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and with that, what happens is that you buy gold and you buy it with just money. then you buy it from an outfit that stores it for you and when you want to sell your gold, they take your gold and they sell it to somebody else. i know it sounds like i'm talking about some kind of scam or something, but this is completely legit. and then you don't have to deal with the storing of the gold. you don't have to deal with the big rip off they charge you to buy the gold. you don't have to deal with the big rip off when you go to sell it. here's the neat thing. let's say you want to turn that gold back into money, you can do it like that. you can sit down at your computer and, in the blink of an eye, you can sell your shares and in a couple of days, you have your money in u.s. dollars.
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do i have great bargain news for you for christmas shopping. if you go back over recent years, the toy market has been really a toy story of two places. you know what they are? walmart, the nation's largest toy seller, and target. it used to be toys r us was the biggest in the game, but they have faded. toys r us is doing something that is great for this time in history. they are going to open hundreds of temporary toy stores around the country. there is plenty of vacant retail space, plenty of people they can hire to work the registers, and it's going to inject new competition into the toy market that we haven't seen in a long, long time. you, as a parent, will be smiling because as we move through october into november, there is going to be deal after deal.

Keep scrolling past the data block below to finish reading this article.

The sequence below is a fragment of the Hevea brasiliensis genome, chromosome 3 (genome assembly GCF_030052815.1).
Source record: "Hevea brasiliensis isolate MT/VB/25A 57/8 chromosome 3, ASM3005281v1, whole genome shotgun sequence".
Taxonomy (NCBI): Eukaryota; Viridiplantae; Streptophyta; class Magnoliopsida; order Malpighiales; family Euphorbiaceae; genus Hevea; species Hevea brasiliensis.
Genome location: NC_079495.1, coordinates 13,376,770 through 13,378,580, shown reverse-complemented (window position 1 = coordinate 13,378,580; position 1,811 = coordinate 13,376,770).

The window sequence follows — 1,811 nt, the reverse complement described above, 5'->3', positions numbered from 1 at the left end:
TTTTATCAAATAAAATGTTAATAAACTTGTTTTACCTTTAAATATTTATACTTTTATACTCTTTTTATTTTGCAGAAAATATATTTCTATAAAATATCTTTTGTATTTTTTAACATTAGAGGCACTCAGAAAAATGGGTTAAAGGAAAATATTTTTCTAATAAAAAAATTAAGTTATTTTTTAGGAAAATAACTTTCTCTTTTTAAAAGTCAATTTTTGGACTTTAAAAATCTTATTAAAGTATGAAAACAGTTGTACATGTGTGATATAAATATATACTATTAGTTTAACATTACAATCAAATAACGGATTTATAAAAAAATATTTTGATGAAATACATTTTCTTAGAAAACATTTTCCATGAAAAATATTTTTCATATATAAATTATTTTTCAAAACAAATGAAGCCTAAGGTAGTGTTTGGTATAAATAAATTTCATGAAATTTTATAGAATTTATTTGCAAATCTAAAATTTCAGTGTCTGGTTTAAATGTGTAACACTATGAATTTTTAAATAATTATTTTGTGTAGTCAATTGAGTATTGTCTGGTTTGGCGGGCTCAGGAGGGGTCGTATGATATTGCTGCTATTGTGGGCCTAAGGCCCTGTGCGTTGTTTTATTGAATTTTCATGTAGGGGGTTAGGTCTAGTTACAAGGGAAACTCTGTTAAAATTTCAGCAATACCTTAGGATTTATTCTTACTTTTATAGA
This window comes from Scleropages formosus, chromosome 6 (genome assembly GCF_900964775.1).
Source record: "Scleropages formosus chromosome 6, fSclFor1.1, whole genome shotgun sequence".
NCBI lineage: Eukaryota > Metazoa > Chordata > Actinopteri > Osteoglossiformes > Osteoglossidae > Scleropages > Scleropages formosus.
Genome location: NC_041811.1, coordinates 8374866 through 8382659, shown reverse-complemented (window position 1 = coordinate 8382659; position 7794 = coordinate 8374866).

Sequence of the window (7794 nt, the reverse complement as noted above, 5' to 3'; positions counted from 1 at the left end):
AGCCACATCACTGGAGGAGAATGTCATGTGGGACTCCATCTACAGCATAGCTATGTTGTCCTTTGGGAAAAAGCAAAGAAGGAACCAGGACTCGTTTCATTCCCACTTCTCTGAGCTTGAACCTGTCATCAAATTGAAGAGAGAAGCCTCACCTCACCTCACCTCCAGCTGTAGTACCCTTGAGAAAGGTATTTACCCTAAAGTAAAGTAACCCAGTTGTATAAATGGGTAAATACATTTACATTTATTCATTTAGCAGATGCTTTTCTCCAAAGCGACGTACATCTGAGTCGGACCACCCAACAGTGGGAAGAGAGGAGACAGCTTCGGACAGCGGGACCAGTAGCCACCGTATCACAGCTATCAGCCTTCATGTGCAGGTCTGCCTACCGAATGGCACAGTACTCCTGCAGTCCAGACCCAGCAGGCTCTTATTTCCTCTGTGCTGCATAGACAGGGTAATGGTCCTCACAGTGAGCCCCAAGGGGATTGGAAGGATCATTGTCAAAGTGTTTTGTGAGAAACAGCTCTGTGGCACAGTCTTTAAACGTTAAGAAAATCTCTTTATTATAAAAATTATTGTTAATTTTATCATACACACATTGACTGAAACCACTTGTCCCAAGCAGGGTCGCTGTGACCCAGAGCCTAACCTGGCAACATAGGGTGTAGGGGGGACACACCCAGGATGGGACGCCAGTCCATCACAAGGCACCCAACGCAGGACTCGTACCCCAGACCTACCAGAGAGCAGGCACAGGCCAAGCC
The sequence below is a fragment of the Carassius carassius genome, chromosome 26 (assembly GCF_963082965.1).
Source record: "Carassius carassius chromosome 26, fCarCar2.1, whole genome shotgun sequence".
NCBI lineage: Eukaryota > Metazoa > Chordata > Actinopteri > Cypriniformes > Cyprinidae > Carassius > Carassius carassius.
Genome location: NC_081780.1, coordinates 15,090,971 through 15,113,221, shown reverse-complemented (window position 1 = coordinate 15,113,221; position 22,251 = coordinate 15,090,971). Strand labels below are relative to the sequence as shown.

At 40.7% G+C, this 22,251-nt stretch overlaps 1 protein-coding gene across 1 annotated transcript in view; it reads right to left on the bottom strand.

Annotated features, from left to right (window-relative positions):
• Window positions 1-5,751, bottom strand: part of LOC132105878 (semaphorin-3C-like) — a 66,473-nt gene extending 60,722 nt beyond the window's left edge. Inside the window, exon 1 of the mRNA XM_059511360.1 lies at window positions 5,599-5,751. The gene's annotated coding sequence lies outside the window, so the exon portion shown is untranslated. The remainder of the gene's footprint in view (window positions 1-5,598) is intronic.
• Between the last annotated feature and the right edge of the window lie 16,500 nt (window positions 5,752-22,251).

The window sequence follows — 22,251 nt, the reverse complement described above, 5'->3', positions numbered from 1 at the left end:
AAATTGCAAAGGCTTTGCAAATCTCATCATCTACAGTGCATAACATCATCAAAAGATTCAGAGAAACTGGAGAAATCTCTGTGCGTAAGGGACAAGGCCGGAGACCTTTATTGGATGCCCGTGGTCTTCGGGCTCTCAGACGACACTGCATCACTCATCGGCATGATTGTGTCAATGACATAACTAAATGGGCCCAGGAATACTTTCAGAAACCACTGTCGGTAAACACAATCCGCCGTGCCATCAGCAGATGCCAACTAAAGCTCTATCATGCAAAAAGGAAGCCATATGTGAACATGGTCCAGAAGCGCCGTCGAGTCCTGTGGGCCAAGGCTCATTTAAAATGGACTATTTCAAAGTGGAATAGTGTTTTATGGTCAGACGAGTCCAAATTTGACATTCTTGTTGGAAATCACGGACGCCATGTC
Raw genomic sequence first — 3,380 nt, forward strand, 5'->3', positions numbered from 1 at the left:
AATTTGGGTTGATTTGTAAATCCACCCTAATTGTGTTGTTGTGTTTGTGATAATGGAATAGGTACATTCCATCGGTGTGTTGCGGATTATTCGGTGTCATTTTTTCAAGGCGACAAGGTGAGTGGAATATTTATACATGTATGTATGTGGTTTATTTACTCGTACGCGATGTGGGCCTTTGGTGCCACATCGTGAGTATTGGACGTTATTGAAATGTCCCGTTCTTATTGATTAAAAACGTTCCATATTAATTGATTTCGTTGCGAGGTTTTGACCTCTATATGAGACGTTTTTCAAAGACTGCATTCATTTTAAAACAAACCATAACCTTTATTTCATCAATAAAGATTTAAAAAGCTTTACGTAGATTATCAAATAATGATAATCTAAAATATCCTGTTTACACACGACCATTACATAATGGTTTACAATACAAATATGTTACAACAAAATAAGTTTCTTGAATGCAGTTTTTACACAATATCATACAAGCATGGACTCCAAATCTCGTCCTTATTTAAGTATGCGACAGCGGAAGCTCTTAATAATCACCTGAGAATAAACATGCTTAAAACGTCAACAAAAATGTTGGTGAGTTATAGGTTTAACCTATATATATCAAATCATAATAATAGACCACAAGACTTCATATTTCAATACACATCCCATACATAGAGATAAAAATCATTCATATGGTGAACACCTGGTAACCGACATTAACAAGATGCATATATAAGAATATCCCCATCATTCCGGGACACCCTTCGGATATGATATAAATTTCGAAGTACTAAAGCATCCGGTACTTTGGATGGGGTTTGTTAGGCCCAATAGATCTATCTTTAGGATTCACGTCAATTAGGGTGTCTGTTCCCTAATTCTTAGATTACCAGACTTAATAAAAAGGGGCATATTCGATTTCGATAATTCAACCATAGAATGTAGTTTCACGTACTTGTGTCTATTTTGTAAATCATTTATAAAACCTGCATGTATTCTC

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>> next on clark howard -- >> caller: they claim the packaging is inadequate for the items, and i feel like my only recourse is to go to small claims court. >> you should do that because if you sit on your rights, you lose them. you should go ahead and file, but that's not all you should do.
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everybody's got to eat. sometimes i like to eat too much. but one thing i don't want you to do is spend too much in the supermarket. i have advice about a gotcha you have to watch for. that's just one thing you're going to learn this half hour that will help you stretch every dollar. >> ever since i can remember, i have been fascinated by money. making it, saving it, studying it. by the time i was 31, i earned enough to retire. so, i embarked on a new mission, helping you take care of your money, so can you save more, spend less and avoid getting
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ripped off. >> now from his radio studio, your money expert, clark howard. >> i have to tell you about the tale of two people in a household. if my wife gives me the grocery list, i buy whatever the cheapest is in each thing on the list. but when she goes grocery shopping, somehow magically, we spend a lot more money, because we have organic this, organic that and organic the other. a lot of people really believe in the health claims and maybe they are true, who knows, about organic products. should you believe it? let me tell you something. there is more and more stuff saying organic that truly is not organic. the federal government continually loosened the standards on what can say organic. there is something you should look for before you spend huge amounts of money buying organic stuff. make sure it says on the front 100% organic.